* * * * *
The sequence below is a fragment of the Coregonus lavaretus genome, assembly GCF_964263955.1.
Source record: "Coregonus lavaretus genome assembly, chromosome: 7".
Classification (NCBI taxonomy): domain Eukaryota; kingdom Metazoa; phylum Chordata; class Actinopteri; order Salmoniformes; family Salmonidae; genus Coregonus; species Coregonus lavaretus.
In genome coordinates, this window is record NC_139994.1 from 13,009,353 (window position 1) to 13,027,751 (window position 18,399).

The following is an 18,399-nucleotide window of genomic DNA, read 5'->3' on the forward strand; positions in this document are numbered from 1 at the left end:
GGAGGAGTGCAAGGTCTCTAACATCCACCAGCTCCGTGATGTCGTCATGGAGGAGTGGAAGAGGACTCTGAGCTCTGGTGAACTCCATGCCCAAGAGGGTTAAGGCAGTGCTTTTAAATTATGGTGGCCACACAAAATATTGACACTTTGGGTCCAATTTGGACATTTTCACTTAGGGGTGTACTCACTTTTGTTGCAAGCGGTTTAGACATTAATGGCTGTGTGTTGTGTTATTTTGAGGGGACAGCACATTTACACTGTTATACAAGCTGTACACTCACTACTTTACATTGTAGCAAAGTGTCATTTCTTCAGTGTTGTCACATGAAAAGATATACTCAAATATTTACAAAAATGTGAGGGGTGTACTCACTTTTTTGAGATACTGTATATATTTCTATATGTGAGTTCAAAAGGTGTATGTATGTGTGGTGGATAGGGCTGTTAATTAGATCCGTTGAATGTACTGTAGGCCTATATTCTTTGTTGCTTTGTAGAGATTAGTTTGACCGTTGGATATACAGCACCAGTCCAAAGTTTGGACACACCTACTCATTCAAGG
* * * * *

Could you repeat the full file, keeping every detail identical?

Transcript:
The sequence below is a fragment of the Coregonus lavaretus genome, assembly GCF_964263955.1.
Source record: "Coregonus lavaretus genome assembly, chromosome: 7".
Classification (NCBI taxonomy): domain Eukaryota; kingdom Metazoa; phylum Chordata; class Actinopteri; order Salmoniformes; family Salmonidae; genus Coregonus; species Coregonus lavaretus.
In genome coordinates, this window is record NC_139994.1 from 13,009,353 (window position 1) to 13,027,751 (window position 18,399).

The following is an 18,399-nucleotide window of genomic DNA, read 5'->3' on the forward strand; positions in this document are numbered from 1 at the left end:
GGAGGAGTGCAAGGTCTCTAACATCCACCAGCTCCGTGATGTCGTCATGGAGGAGTGGAAGAGGACTCTGAGCTCTGGTGAACTCCATGCCCAAGAGGGTTAAGGCAGTGCTTTTAAATTATGGTGGCCACACAAAATATTGACACTTTGGGTCCAATTTGGACATTTTCACTTAGGGGTGTACTCACTTTTGTTGCAAGCGGTTTAGACATTAATGGCTGTGTGTTGTGTTATTTTGAGGGGACAGCACATTTACACTGTTATACAAGCTGTACACTCACTACTTTACATTGTAGCAAAGTGTCATTTCTTCAGTGTTGTCACATGAAAAGATATACTCAAATATTTACAAAAATGTGAGGGGTGTACTCACTTTTTTGAGATACTGTATATATTTCTATATGTGAGTTCAAAAGGTGTATGTATGTGTGGTGGATAGGGCTGTTAATTAGATCCGTTGAATGTACTGTAGGCCTATATTCTTTGTTGCTTTGTAGAGATTAGTTTGACCGTTGGATATACAGCACCAGTCCAAAGTTTGGACACACCTACTCATTCAAGG